Cassie Logan’s family owns their land. Their neighbors are mostly sharecroppers caught in the web of their landlord’s rules, fees, and whims, but Cassie’s family owns four hundred acres of good farmland. They go without a lot of things in order to pay taxes on that land, but the land and all it affords them is worth it; it is theirs.
From the first pages, reading Roll of Thunder, Hear My Cry is like watching a storm build—at times, the tension crackles and pulls. Early on, a band of white men attack a black family, burning three black men so badly one of them dies. Cassie hears about it in bits and pieces through neighborhood gossip until her mother takes her to visit one of the survivors—an old man wrecked by his wounds. The white men face no punishment, though everyone knows who did it. That violence looms over the story like a thunderhead.
Roll of Thunder, Hear My Cry follows Cassie’s family through the rest of that year, as Cassie’s awareness of the way things stand in her community grows. Mildred Taylor shows the complexity of life in a specific place at a specific time, drawing on her own father’s stories to give her book shape and weight. She does not paint in thick, bold strokes here but with skill and precision. She shows violent, arrogant white characters as well as kind ones, foolish black characters as well as strong, humble ones. Taylor does not tie the story up in a neat bow, either, as though the issues in it could be resolved in two hundred pages. She doesn’t explain it all for us, but gives us, the readers, room to do a lot of thinking.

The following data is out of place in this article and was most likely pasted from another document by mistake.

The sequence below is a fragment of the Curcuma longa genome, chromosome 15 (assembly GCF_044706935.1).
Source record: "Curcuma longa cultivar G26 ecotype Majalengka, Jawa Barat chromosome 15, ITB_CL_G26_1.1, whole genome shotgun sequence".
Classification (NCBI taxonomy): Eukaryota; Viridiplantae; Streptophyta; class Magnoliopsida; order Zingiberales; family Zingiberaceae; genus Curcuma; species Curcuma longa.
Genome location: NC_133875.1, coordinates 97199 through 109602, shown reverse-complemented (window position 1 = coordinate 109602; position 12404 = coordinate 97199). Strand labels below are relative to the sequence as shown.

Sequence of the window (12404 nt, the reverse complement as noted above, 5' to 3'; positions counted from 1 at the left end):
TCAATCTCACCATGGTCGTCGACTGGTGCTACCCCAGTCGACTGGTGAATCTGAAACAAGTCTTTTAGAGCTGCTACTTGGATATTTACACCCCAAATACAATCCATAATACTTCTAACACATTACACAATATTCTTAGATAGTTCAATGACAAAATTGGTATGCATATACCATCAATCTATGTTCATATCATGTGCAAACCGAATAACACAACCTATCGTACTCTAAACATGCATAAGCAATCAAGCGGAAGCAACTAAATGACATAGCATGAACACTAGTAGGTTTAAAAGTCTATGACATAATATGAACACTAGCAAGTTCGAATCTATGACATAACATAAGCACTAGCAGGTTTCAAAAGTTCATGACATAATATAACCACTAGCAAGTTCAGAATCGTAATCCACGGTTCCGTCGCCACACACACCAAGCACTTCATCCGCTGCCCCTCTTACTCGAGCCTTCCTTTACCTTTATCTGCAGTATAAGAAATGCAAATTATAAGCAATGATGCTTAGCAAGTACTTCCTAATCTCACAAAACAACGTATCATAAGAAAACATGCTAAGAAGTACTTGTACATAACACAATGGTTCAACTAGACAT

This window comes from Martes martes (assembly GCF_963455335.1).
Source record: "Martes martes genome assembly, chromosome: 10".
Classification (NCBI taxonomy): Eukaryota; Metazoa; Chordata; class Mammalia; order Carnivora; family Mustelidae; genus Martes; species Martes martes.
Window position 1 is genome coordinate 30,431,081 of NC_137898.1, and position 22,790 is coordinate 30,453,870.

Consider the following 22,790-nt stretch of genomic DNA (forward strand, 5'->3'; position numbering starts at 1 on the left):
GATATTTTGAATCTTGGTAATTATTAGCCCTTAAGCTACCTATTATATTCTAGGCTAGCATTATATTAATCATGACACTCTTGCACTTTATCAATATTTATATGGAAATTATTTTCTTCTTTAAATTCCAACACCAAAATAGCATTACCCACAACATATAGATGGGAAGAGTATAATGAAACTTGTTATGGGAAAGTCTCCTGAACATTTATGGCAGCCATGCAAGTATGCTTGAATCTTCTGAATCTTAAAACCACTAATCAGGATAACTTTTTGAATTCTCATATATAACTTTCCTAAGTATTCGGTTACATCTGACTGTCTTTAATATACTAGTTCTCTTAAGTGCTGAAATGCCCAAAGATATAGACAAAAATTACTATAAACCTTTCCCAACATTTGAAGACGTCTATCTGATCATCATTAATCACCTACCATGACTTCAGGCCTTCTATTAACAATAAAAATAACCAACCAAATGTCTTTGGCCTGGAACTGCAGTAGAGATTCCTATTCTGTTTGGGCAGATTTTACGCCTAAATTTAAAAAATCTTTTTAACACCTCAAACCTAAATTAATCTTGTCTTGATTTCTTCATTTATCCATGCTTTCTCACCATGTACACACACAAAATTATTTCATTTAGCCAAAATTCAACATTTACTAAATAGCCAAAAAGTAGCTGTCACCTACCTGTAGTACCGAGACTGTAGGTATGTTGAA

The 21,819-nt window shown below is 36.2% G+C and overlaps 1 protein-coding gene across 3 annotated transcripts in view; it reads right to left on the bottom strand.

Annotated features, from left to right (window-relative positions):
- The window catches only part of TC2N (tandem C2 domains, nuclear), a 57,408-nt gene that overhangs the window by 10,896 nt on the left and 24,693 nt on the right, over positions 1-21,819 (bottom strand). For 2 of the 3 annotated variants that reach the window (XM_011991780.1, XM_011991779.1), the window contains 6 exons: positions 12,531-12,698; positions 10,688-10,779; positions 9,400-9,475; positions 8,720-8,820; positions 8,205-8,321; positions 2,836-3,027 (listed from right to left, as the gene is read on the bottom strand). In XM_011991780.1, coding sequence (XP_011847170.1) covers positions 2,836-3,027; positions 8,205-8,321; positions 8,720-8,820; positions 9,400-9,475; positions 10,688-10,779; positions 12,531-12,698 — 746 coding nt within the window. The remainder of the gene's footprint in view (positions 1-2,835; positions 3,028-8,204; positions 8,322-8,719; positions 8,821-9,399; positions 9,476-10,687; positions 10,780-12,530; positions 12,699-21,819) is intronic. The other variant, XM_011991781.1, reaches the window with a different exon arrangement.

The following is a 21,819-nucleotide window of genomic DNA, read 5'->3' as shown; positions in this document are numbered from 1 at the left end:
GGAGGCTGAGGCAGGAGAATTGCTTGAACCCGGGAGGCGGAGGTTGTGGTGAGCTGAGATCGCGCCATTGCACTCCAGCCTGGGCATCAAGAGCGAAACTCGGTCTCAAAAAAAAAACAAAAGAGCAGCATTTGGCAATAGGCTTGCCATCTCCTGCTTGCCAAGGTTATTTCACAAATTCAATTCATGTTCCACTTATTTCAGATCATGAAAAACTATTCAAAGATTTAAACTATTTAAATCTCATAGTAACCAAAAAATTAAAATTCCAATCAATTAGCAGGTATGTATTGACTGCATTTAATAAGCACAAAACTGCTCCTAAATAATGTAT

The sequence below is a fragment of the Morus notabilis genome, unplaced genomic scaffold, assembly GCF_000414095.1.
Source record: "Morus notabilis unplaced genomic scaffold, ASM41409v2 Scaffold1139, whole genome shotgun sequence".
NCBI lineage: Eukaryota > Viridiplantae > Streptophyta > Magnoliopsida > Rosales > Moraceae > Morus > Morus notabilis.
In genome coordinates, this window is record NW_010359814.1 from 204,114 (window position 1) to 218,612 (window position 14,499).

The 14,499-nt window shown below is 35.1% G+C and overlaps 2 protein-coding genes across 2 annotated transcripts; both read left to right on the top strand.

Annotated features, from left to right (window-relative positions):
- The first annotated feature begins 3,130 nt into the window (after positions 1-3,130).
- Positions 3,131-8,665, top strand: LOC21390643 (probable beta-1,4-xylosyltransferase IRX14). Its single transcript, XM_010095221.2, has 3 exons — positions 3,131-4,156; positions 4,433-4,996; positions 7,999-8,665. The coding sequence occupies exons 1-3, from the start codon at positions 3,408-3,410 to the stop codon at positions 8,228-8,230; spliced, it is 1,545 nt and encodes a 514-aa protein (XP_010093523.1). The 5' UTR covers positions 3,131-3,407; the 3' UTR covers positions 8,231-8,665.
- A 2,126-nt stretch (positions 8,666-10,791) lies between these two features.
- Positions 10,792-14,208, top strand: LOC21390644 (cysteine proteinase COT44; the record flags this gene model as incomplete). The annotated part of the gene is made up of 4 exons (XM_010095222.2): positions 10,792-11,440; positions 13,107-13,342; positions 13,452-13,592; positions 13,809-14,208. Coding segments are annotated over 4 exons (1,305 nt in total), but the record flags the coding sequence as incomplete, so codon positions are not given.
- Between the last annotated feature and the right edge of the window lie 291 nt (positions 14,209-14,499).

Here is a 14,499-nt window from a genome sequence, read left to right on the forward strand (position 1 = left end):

And, if I’m honest, a lot of crying. Roll of Thunder, Hear My Cry contains a powerful instance of grace, one that made me cry in a most undignified manner on my front porch, in full view of the neighbors. We have not done away with violence or injustice, Taylor seems to say. But we have not quenched grace, either.
Roll of Thunder, Hear My Cry
Mildred D. Taylor (1976)